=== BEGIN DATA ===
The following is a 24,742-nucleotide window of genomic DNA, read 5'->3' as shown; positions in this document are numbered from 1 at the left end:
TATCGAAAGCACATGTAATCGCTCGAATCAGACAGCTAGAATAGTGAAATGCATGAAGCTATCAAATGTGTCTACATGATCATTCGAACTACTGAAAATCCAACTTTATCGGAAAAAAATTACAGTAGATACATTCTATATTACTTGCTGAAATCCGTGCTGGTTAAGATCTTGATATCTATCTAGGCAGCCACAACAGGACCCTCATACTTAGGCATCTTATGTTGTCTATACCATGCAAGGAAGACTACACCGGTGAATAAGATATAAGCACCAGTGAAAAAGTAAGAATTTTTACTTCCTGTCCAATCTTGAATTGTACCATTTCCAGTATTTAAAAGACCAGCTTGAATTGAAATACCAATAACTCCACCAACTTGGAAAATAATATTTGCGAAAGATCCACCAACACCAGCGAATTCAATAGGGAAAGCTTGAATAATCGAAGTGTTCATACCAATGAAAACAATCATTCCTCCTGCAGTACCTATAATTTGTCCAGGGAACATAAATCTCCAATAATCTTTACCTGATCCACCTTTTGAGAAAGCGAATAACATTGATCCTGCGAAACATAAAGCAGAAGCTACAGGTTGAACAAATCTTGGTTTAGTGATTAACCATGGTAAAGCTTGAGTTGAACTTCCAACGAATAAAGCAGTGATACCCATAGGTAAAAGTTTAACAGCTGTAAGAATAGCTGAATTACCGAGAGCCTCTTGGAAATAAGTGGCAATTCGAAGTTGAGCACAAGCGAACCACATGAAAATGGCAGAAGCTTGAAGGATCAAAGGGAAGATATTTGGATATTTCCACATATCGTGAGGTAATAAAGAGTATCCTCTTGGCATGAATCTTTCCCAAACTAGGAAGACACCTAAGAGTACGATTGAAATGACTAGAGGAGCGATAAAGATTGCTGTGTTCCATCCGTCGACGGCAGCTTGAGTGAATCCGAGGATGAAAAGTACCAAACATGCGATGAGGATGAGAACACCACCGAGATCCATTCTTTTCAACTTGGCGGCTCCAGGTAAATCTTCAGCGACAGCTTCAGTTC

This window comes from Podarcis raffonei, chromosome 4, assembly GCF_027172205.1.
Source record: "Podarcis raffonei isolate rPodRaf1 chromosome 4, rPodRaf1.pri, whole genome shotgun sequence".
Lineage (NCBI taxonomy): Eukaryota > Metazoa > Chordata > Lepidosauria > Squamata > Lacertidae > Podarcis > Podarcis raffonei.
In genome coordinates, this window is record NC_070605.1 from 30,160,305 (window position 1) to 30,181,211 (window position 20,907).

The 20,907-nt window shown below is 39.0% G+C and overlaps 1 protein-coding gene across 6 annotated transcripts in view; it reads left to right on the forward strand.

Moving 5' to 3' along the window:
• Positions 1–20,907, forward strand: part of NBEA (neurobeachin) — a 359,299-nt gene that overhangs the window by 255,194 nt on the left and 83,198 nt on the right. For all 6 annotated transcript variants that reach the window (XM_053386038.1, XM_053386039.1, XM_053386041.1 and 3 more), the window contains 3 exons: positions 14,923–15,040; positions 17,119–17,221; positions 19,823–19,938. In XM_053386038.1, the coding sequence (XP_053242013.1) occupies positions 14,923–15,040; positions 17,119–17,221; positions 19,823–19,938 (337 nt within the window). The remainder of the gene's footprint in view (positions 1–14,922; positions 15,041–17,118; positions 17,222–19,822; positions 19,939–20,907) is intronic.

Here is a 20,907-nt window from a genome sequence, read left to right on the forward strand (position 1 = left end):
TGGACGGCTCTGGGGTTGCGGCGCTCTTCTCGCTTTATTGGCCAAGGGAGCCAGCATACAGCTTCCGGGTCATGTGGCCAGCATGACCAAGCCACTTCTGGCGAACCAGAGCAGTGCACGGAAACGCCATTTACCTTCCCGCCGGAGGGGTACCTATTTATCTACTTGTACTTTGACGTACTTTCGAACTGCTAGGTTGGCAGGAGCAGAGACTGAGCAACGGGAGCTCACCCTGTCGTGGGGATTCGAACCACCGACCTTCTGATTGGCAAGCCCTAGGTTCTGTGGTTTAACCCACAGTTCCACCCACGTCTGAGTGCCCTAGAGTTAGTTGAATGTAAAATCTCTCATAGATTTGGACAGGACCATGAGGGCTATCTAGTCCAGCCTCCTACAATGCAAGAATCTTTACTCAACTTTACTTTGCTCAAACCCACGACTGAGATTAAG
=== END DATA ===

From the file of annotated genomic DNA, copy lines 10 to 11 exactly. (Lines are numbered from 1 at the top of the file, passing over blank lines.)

Here is a 20,907-nt window from a genome sequence, read left to right on the forward strand (position 1 = left end):
TGGACGGCTCTGGGGTTGCGGCGCTCTTCTCGCTTTATTGGCCAAGGGAGCCAGCATACAGCTTCCGGGTCATGTGGCCAGCATGACCAAGCCACTTCTGGCGAACCAGAGCAGTGCACGGAAACGCCATTTACCTTCCCGCCGGAGGGGTACCTATTTATCTACTTGTACTTTGACGTACTTTCGAACTGCTAGGTTGGCAGGAGCAGAGACTGAGCAACGGGAGCTCACCCTGTCGTGGGGATTCGAACCACCGACCTTCTGATTGGCAAGCCCTAGGTTCTGTGGTTTAACCCACAGTTCCACCCACGTCTGAGTGCCCTAGAGTTAGTTGAATGTAAAATCTCTCATAGATTTGGACAGGACCATGAGGGCTATCTAGTCCAGCCTCCTACAATGCAAGAATCTTTACTCAACTTTACTTTGCTCAAACCCACGACTGAGATTAAG